Wyeth has suffered mixed fortunes at the hands of European regulators who have recommended approval for its advanced kidney cancer drug Torisel but turned down the leukaemia treatment Mytolarg.
The company noted that the European Medicines Agency’s Committee for Medicinal Products for Human Use has issued a positive opinion for Wyeth's Torisel (temsirolimus) as a first-line treatment for patients with advanced renal cell carcinoma who have at least three of six prognostic risk factors.
Full approval is expected in November and the president of Wyeth Research, Robert Ruffolo, said that the approval recommendation “underscores the importance of Torisel, a targeted mTOR (mammalian target of rapamycin) inhibitor “which has been shown to extend median overall survival in patients with advanced kidney cancer when compared with interferon-alpha. It was approved in the USA in May.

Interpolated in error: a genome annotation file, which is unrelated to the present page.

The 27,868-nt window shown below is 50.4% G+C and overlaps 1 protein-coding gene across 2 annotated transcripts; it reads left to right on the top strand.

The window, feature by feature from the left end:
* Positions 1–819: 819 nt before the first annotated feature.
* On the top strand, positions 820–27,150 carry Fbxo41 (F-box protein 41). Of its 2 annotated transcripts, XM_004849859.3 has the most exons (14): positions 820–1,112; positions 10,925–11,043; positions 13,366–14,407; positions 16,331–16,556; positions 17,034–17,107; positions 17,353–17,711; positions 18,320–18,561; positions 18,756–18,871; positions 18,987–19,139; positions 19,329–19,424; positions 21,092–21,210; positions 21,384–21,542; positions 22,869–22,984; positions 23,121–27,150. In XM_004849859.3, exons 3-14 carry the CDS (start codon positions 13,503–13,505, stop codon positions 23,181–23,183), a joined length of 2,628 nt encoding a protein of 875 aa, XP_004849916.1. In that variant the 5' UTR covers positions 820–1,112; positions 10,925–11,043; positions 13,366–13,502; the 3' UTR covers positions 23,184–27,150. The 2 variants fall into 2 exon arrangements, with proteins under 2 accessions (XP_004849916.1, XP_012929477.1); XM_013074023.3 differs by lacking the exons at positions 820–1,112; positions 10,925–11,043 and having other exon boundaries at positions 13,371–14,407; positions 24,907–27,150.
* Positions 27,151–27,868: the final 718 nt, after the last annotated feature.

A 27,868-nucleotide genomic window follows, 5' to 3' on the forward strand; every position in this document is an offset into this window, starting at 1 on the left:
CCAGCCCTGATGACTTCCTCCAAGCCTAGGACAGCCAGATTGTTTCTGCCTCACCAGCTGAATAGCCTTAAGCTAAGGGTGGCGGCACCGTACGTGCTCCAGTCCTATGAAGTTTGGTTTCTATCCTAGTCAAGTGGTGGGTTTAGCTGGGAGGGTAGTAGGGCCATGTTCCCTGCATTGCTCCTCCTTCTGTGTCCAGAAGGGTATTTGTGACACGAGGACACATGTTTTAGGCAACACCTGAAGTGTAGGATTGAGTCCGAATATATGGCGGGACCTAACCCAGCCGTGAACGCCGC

However, the CHMP issued a negative opinion for Mylotarg (gemtuzumab ozogamicin) to treat some patients with acute myeloid leukaemia. The committee decided not to recommend approval because only a small number of the 277 patients enrolled in the three main trials of the drug achieved complete remission, and also because there were no data comparing the efficacy of the compound to other products.
Wyeth plans to request a re-examination of the negative opinion, and Dr Ruffalo said that “we believe that Mylotarg is an important drug treatment for AML, and we will continue to work with the CHMP to address the
committee's concerns and pursue a way forward”.